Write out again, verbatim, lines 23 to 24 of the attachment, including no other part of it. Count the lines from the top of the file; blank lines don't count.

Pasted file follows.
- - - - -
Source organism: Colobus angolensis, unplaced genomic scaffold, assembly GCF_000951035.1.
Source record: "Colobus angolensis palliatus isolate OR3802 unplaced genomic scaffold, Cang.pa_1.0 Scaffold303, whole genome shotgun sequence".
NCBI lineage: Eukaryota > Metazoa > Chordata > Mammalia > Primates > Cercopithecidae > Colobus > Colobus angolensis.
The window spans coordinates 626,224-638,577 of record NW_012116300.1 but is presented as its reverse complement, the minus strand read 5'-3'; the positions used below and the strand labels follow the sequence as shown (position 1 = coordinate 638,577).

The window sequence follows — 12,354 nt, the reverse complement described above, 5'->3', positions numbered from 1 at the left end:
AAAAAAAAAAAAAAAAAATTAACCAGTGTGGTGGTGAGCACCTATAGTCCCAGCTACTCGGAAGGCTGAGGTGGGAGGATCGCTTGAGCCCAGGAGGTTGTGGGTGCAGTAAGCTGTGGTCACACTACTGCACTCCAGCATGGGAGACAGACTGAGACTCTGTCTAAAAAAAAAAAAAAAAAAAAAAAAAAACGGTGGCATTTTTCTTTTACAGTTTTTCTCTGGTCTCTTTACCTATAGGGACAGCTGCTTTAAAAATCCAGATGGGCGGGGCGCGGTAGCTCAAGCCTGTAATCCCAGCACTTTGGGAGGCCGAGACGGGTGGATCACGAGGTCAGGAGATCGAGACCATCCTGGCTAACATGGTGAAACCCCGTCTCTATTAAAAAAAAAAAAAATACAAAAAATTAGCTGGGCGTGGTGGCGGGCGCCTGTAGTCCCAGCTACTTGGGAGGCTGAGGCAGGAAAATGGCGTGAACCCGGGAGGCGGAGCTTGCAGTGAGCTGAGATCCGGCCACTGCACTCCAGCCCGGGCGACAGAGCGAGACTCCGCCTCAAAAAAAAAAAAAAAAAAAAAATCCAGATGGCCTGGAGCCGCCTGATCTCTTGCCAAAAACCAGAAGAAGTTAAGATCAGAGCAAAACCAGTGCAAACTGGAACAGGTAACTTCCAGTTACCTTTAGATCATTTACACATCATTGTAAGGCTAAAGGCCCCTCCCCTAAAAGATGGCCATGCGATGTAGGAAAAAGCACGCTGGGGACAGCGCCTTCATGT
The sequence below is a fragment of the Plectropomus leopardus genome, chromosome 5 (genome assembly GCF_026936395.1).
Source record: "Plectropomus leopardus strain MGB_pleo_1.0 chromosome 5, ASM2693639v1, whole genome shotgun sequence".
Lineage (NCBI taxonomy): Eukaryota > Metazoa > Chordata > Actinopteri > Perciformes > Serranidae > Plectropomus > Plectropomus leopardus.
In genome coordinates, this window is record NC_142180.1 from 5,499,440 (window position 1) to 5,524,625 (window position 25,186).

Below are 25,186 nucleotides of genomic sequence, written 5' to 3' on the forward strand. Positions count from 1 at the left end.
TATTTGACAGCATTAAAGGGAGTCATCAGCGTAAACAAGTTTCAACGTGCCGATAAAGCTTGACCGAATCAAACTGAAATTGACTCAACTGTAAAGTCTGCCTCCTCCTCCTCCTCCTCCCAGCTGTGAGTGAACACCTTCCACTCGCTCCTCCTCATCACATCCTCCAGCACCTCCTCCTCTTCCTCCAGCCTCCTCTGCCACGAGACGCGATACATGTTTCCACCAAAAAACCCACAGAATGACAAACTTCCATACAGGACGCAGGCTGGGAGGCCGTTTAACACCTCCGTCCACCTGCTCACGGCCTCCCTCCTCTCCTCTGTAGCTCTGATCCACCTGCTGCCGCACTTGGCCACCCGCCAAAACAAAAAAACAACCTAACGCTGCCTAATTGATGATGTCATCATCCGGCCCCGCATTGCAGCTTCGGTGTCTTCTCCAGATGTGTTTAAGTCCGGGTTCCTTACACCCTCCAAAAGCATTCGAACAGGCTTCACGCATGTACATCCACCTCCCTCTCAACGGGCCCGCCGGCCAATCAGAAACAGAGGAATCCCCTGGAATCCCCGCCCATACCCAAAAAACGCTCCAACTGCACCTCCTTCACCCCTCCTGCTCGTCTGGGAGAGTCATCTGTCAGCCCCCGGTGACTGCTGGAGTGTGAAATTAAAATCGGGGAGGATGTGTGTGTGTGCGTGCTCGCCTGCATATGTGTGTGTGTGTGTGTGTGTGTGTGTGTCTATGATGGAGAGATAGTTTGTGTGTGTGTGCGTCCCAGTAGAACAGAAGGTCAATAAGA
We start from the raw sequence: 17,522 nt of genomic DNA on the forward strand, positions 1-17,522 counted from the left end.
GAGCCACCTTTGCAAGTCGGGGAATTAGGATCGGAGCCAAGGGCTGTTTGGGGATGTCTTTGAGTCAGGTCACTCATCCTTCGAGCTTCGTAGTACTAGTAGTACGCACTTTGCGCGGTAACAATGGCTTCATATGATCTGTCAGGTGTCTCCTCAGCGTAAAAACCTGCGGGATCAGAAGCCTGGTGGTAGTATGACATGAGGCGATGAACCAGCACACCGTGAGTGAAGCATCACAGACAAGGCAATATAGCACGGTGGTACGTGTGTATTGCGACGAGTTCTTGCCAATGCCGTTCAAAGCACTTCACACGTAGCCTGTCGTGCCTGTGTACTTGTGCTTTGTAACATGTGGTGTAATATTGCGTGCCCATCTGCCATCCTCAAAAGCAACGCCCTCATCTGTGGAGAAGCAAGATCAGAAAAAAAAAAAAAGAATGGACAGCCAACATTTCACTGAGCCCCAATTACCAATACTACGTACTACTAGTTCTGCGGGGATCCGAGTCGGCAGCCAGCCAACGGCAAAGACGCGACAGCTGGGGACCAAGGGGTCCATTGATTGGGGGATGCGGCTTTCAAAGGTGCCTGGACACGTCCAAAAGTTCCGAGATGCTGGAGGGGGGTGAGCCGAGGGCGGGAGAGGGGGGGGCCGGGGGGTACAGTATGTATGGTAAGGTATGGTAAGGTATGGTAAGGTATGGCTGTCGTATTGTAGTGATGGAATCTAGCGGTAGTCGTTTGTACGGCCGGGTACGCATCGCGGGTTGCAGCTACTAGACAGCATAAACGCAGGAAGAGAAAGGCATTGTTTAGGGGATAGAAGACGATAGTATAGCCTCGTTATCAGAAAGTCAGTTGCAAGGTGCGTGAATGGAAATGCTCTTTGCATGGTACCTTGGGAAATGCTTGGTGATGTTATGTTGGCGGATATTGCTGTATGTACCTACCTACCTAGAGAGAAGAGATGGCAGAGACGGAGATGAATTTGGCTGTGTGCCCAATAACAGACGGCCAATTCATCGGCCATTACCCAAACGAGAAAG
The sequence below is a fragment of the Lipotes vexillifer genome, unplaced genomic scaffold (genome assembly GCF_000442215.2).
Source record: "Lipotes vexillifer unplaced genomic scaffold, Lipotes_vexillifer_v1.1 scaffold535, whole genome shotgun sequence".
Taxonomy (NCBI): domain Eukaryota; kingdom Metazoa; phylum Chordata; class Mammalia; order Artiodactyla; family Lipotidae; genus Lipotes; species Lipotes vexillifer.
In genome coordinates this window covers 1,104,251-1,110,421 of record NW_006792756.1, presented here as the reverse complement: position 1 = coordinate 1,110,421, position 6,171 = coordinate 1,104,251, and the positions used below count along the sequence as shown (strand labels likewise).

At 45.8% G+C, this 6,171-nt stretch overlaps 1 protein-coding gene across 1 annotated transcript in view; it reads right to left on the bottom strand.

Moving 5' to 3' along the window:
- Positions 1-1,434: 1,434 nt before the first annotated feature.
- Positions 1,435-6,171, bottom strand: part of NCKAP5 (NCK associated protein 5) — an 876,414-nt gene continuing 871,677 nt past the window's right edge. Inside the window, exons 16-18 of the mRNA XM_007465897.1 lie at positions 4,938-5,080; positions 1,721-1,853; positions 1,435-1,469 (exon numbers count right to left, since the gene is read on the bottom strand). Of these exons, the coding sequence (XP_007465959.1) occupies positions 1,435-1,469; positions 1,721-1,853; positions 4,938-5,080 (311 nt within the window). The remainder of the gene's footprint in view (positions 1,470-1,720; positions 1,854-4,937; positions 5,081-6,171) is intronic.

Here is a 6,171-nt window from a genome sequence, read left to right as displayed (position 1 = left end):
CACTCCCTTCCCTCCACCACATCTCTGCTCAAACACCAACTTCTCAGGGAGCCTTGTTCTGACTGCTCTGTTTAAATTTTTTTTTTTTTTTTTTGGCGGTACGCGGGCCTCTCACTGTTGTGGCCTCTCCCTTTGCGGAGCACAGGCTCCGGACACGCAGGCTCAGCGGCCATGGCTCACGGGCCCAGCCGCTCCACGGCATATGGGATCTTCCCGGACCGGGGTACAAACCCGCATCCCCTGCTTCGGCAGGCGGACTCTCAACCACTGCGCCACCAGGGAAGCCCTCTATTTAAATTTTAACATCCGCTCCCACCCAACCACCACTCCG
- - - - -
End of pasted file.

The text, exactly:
Here is a 6,171-nt window from a genome sequence, read left to right as displayed (position 1 = left end):
CACTCCCTTCCCTCCACCACATCTCTGCTCAAACACCAACTTCTCAGGGAGCCTTGTTCTGACTGCTCTGTTTAAATTTTTTTTTTTTTTTTTTGGCGGTACGCGGGCCTCTCACTGTTGTGGCCTCTCCCTTTGCGGAGCACAGGCTCCGGACACGCAGGCTCAGCGGCCATGGCTCACGGGCCCAGCCGCTCCACGGCATATGGGATCTTCCCGGACCGGGGTACAAACCCGCATCCCCTGCTTCGGCAGGCGGACTCTCAACCACTGCGCCACCAGGGAAGCCCTCTATTTAAATTTTAACATCCGCTCCCACCCAACCACCACTCCG